Now that the Fox reality show on filmmaking is in full-swing, it’s time for me to chime in “On The Lot.” For the duration of the show, I’ll be checking in the day after they screen the shorts to give my thoughts on the films and contestants, prior to the final box office reveal and elimination of the week. As this is the first entry into this new column by yours truly, and also the first real episode of “On the Lot,” I’d like to give a little background thoughts on the show thus far.
First off, for those who aren’t aware, “On the Lot” is the Fox Network’s, aided by “Survivor” producer Mark Burnett and filmmaker extraordinaire Steven Spielberg, attempt to do to the film industry what “American Idol” did to the music industry: let the public pick their pop poison. Every week a group of filmmakers will shoot a short film. The following week, their shorts will screen for the public and before a panel of three celebrity filmmaker judges. The judges thus far have been different from episode to episode, made up of Carrie Fisher (Princess Leia), Jon Avnet (director, “Fried Green Tomatoes”), Brett Ratner (director, “X-Men: The Last Stand”), Garry Marshall (director, “Georgia Rule”) and D.J. Caruso (director, “Disturbia”).
At the end of the each screening episode, the home audience will be allowed to vote via phone or internet (at TheLot.com) for their favorite filmmakers. The following episode, the votes, known as the “Box Office,” are revealed and the three filmmakers with the lowest totals get the boot. Then the remaining filmmakers are sent off to make another short, and we lather, rinse, repeat until we have a winner, who gets a $1 million dollar development deal with Dreamworks (which, compared to “Project Greenlight,” doesn’t seem as appealing to me as a development deal doesn’t necessarily mean they’ll make your film, which with “PGL” was the whole point).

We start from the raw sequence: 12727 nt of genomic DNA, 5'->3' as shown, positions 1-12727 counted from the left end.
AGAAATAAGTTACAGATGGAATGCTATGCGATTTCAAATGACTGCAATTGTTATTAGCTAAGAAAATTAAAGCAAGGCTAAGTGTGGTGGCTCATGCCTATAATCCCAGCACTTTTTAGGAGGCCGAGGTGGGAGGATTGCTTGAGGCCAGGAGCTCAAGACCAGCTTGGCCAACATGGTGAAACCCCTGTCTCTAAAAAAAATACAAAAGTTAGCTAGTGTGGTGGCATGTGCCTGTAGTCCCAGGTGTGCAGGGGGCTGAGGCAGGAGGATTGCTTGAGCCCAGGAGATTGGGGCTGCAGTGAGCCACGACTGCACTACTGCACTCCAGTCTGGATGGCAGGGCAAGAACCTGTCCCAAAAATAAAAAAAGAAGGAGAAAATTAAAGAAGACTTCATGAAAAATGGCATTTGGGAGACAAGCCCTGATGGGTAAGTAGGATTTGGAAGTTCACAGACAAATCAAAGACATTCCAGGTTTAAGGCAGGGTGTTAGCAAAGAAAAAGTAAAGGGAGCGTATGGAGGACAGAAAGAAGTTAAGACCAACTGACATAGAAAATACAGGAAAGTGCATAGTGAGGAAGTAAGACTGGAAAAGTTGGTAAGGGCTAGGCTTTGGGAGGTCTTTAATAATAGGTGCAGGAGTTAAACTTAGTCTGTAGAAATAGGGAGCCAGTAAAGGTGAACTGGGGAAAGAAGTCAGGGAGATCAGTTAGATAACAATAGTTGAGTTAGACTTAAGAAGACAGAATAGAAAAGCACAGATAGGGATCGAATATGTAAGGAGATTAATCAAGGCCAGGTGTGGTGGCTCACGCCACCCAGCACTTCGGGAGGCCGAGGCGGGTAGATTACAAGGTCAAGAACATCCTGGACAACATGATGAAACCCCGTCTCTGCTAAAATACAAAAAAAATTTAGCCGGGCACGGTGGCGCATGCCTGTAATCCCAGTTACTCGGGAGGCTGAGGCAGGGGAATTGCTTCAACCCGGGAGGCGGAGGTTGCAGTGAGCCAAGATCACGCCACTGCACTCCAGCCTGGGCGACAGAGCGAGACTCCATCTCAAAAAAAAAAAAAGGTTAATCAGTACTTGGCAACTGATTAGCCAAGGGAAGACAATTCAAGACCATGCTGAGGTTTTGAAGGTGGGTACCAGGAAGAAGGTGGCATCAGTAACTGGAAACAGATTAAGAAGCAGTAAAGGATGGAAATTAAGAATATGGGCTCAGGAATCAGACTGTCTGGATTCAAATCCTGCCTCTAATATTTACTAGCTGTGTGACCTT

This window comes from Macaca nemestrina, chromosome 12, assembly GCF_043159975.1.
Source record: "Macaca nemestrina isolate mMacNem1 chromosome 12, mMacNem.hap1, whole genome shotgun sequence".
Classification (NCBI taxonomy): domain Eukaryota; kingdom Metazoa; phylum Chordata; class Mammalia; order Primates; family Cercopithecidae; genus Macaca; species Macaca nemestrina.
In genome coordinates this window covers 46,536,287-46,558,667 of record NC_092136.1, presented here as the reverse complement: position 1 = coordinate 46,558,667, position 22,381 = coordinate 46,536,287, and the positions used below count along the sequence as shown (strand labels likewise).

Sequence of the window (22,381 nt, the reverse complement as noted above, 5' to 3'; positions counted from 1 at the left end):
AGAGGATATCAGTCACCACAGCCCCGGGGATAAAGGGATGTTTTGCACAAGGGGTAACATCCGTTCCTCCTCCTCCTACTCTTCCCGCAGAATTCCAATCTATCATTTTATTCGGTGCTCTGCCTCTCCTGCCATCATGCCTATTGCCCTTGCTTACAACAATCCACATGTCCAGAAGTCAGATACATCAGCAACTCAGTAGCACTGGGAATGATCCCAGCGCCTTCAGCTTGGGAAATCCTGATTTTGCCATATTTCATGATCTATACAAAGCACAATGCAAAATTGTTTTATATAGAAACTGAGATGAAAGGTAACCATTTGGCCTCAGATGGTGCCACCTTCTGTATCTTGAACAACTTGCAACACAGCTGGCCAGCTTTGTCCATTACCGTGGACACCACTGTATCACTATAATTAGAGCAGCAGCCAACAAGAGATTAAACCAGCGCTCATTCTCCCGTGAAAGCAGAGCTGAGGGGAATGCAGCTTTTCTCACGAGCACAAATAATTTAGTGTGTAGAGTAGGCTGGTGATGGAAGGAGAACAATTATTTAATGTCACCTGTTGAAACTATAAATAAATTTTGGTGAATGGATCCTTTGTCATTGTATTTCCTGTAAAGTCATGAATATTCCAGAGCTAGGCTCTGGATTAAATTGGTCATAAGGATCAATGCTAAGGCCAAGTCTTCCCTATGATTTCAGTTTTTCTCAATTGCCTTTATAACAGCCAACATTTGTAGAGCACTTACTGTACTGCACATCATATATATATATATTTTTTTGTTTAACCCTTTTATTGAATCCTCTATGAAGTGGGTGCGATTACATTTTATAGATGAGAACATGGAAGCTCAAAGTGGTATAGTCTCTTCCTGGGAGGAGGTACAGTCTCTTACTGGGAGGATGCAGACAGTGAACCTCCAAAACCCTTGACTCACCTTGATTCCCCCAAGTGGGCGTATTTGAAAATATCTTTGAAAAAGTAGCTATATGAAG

Last week we were “treated” to two prequel episodes of the show, a crash elimination of a much larger group of filmmakers to get to the 18 that began showing their films this week. Contestants were cut down to the first 18 via two challenges, a pitch round and then a 24-hour short film competition. As the prequel episodes rolled out, we were able to make heroes and villains of certain contestants that both did and did not move on, and the groundwork was set out. The ratings, however, painted a negative story, and you have to wonder if anyone even saw these two primer episodes.
Now we’ve had the first screening episode, and the top 18 will be down to the top 15 by this time next week. While audiences vote for their favorite, I’m going to give my thoughts on each short film, and make my final prediction for this week’s losing filmmakers. If you haven’t seen the episode, check it out at TheLot.com and then…
Read all about the first group of shorts in Sneaking “On the Lot”: Week One (Part 2)>>>